Kuwait plan to sell 170m BP shares

Oil multinationals face unsettling times as investors show their mettle

The Kuwait Investment Office (KIO) announced yesterday that it would sell 170 million shares of British Petroleum.

In a statement it said: "The Kuwait Investment Office ... announces that it has entered into an agreement with Goldman Sachs to dispose of 170,000,000 shares of British Petroleum, amounting to 3.0 per cent of British Petroleum issued share capital."

The KIO, which had been advised by Schroders, said the shares represent a core investment for the Future Generation Fund of Kuwait and KIO. It will remain a significant investor in British Petroleum with its continuing holding of approximately 6.3 per cent of the company's issued share capital.

"The KIO's holding of British Petroleum shares has, however, come to represent a disproportionate part of the Future Generation Fund of Kuwait and this is why this portfolio rebalancing exercise is now being undertaken," it added.

The motive for the KIO's sudden decision was unclear. Its action, as opaque and unpredictable as markets have come to expect from the KIO, will send a frisson through the many other countries where Kuwait holds overseas assets.

It is possible that the motivation lies in a shift of analysis of the position of BP, or of Britain as a whole. Sir David Simon, BP's chairman, is leaving the company to become Minister for Trade and Competitiveness in Europe in Tony Blair's new government.

It is possible that the arrival of a Labour government has stimulated a change in thought. But given that this was signalled well in advance, and that Mr Blair will largely continue the pro-business policies of the outgoing Conservative government, it seems unlikely.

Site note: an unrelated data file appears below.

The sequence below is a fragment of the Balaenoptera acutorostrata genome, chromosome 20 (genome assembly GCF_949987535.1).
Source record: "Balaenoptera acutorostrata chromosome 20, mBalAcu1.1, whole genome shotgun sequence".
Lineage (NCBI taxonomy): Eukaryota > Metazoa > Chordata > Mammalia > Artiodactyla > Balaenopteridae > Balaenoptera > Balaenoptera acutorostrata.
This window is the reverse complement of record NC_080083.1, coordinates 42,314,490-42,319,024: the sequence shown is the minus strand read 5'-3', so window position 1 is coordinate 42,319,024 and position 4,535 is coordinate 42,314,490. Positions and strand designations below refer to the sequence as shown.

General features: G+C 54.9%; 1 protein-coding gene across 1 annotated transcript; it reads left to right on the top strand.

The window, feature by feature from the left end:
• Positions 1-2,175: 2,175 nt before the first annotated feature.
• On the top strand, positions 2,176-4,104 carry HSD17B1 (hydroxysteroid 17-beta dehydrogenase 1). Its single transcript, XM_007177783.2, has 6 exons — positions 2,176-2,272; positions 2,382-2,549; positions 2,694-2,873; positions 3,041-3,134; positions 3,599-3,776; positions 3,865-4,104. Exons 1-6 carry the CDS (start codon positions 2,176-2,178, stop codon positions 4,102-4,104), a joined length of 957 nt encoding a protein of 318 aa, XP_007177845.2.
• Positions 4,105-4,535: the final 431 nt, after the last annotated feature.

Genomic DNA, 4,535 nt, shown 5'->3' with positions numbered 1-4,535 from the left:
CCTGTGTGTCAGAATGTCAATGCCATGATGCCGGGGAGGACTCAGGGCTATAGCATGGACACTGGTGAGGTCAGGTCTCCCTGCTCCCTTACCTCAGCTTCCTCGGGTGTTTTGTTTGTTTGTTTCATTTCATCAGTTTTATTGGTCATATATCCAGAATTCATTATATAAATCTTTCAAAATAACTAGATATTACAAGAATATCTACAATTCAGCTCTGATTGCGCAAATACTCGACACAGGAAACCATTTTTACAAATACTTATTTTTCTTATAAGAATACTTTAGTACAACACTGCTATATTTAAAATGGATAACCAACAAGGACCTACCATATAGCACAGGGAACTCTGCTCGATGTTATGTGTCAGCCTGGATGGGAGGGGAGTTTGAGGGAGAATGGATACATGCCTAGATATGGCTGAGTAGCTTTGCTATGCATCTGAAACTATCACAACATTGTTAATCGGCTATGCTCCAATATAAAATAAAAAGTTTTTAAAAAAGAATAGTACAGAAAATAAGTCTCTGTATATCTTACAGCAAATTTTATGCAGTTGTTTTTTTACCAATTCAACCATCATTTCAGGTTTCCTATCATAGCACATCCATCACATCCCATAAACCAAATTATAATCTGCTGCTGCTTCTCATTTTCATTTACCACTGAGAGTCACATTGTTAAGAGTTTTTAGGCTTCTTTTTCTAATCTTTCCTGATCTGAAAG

More likely is that the decision signals a shift in internal thinking about Kuwait's financial position. Kuwait's multi- billion dollar Reserve Fund for Future Generations was very hard hit by the 1990-91 Gulf War. As well as paying for the vast costs of reconstruction, Kuwait paid large sums to the countries which fought Saddam Hussein after he invaded the Gulf emirate.

Though hardly strapped for cash, Kuwait has had to pay closer attention to its investments in the aftermath. There have been intermittent concerns about the liquidity of its investments, which may explain the statement about the balance of the portfolio.

The KIO has traditionally been a very long-term investor with large assets spread wildly throughout the world. It has been an important, if highly controversial, investor in Britain. It bought into BP in 1988, just after the 1987 stock market crash, triggering fears about the ownership of one of the jewels in Britain's industrial crown.